As we click our way through everything from movies to groceries, I wonder if we are becoming an increasingly isolated society. Our kids have very little interaction with anyone other than close friends and relatives and that, too, mostly on Facebook and Twitter. But it is hard to ignore the conveniences of shopping online. Everything has a price, and so do these  conveniences.The more we click, the lesser the human interaction. As you dump your clothes in a blue bag in your office break room for the web-based dry-cleaning service, you remember that there was a time when you knew the dry-cleaner by her first name. You knew that her father was held in jail in a forest in Vietnam during the peak of Communist atrocities. You knew about her brother’s death. You knew the struggles that she went through to get to this country and were proud of her success. You always went to her even though the new dry-cleaners that opened across the street had lower prices. But, the convenience of dropping off dirty clothes and picking up crispy clean clothes right at your office doorstep is hard to resist. We will never know the stories behind the blue bag and it does not matter if the blue bag company is replaced by the green bag company. The charms of local stores and the connections you had with their owners now belong in the pages of history.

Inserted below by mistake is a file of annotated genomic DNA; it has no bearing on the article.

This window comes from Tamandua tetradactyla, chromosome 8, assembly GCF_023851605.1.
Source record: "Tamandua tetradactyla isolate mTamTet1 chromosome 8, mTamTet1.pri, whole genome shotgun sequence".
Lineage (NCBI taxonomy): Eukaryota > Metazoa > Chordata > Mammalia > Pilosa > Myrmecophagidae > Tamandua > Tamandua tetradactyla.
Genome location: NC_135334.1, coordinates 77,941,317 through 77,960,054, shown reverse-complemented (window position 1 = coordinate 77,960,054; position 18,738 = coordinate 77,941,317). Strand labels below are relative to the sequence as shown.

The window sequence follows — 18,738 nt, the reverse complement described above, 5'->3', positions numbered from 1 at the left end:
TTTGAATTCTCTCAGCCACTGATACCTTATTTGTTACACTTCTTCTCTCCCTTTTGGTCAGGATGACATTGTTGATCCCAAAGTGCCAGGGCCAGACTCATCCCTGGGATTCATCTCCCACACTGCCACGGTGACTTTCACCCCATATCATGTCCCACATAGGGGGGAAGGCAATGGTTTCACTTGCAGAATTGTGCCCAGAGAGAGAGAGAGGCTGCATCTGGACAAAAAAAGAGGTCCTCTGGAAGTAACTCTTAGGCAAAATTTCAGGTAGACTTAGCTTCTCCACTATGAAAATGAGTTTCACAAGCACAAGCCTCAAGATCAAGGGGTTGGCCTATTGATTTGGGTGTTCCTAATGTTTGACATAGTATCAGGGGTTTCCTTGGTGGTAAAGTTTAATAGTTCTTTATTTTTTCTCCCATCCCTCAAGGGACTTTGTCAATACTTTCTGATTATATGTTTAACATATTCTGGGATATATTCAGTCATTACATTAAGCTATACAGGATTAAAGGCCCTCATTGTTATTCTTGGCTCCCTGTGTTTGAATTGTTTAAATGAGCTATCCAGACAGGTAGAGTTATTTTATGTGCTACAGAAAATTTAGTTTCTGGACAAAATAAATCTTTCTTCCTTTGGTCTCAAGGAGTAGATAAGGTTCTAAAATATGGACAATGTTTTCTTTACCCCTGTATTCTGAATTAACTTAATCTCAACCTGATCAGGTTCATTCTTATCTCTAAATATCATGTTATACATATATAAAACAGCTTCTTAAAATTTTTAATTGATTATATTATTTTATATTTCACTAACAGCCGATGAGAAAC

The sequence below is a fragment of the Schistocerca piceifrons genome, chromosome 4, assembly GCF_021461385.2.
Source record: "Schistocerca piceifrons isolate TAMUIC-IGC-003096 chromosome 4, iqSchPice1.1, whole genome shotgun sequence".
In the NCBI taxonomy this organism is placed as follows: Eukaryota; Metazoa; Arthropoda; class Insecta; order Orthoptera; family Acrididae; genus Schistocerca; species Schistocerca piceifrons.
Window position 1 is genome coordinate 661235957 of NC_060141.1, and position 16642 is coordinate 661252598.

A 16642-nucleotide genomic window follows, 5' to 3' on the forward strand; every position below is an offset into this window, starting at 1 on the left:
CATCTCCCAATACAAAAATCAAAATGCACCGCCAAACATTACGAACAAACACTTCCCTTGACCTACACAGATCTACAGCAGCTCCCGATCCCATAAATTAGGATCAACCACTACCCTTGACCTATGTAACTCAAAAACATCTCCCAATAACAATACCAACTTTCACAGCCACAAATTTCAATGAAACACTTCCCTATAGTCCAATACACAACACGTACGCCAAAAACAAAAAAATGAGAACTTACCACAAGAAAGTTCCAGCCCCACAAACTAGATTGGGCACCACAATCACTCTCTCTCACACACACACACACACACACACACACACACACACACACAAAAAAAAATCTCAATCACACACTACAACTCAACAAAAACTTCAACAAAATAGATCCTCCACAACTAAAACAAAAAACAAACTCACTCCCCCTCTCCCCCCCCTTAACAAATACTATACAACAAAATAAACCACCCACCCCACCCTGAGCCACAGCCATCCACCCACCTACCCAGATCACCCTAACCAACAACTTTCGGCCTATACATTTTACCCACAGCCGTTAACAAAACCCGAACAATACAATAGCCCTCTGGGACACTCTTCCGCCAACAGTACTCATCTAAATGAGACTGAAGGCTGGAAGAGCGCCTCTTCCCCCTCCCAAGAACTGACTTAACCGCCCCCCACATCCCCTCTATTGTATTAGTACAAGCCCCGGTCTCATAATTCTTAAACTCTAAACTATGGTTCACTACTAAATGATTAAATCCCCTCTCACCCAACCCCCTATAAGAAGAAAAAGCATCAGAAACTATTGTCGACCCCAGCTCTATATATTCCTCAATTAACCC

That said, the Internet in some ways has freed us from the clutches of corporate giants: we can choose our products and vendors. A techie drummer is able to make a living by selling an iPhone tabla app to music enthusiasts all over the world. Buyers in Europe purchase eco-friendly plates made from the leaves of areca trees in south India. My friend buys her sweaters from a 70-year-old grandma who runs a boutique from her living room. In a sense the mom-and-pop shops are back on the Internet minus the interaction with people. A full circle perhaps?

Meanwhile, Lakshmi’s booming voice is no longer heard in the streets of our neighborhood in Chennai. She now sweeps the floors of a Big Bazaar outlet for a living; she just couldn’t compete with them on price. As for the newspaper boy, no one has seen him around lately. But I did get a friend request on Facebook from someone with the same name.

[Sujatha Ramprasad is a computer professional and a freelance writer.]